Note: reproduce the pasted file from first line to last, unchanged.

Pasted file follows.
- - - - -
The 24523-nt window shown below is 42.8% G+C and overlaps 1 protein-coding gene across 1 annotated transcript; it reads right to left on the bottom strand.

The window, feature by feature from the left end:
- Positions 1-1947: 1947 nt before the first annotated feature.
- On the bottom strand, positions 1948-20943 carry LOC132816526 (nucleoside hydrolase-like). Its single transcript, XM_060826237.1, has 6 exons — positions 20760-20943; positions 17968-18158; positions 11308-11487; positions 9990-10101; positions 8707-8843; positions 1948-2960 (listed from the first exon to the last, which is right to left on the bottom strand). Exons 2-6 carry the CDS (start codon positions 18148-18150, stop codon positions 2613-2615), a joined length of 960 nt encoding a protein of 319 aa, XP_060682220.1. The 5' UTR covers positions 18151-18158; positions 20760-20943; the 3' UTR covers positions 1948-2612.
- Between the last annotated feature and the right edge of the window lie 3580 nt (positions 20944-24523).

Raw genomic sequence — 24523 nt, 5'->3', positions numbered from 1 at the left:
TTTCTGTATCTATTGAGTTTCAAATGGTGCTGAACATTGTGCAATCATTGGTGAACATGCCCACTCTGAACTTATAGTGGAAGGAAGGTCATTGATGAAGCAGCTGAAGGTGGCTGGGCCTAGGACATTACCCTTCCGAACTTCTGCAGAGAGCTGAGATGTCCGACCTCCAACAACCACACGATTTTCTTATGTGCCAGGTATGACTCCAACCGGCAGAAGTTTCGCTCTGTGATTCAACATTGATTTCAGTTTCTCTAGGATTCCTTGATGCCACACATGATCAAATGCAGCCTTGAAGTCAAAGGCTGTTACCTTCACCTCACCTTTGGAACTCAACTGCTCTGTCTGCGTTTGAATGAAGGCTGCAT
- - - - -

The 24523-nt window shown below is 42.8% G+C and overlaps 1 protein-coding gene across 1 annotated transcript; it reads right to left on the bottom strand.

The window, feature by feature from the left end:
- Positions 1-1947: 1947 nt before the first annotated feature.
- On the bottom strand, positions 1948-20943 carry LOC132816526 (nucleoside hydrolase-like). Its single transcript, XM_060826237.1, has 6 exons — positions 20760-20943; positions 17968-18158; positions 11308-11487; positions 9990-10101; positions 8707-8843; positions 1948-2960 (listed from the first exon to the last, which is right to left on the bottom strand). Exons 2-6 carry the CDS (start codon positions 18148-18150, stop codon positions 2613-2615), a joined length of 960 nt encoding a protein of 319 aa, XP_060682220.1. The 5' UTR covers positions 18151-18158; positions 20760-20943; the 3' UTR covers positions 1948-2612.
- Between the last annotated feature and the right edge of the window lie 3580 nt (positions 20944-24523).

Raw genomic sequence — 24523 nt, 5'->3', positions numbered from 1 at the left:
TTTCTGTATCTATTGAGTTTCAAATGGTGCTGAACATTGTGCAATCATTGGTGAACATGCCCACTCTGAACTTATAGTGGAAGGAAGGTCATTGATGAAGCAGCTGAAGGTGGCTGGGCCTAGGACATTACCCTTCCGAACTTCTGCAGAGAGCTGAGATGTCCGACCTCCAACAACCACACGATTTTCTTATGTGCCAGGTATGACTCCAACCGGCAGAAGTTTCGCTCTGTGATTCAACATTGATTTCAGTTTCTCTAGGATTCCTTGATGCCACACATGATCAAATGCAGCCTTGAAGTCAAAGGCTGTTACCTTCACCTCACCTTTGGAACTCAACTGCTCTGTCTGCGTTTGAATGAAGGCTGCAT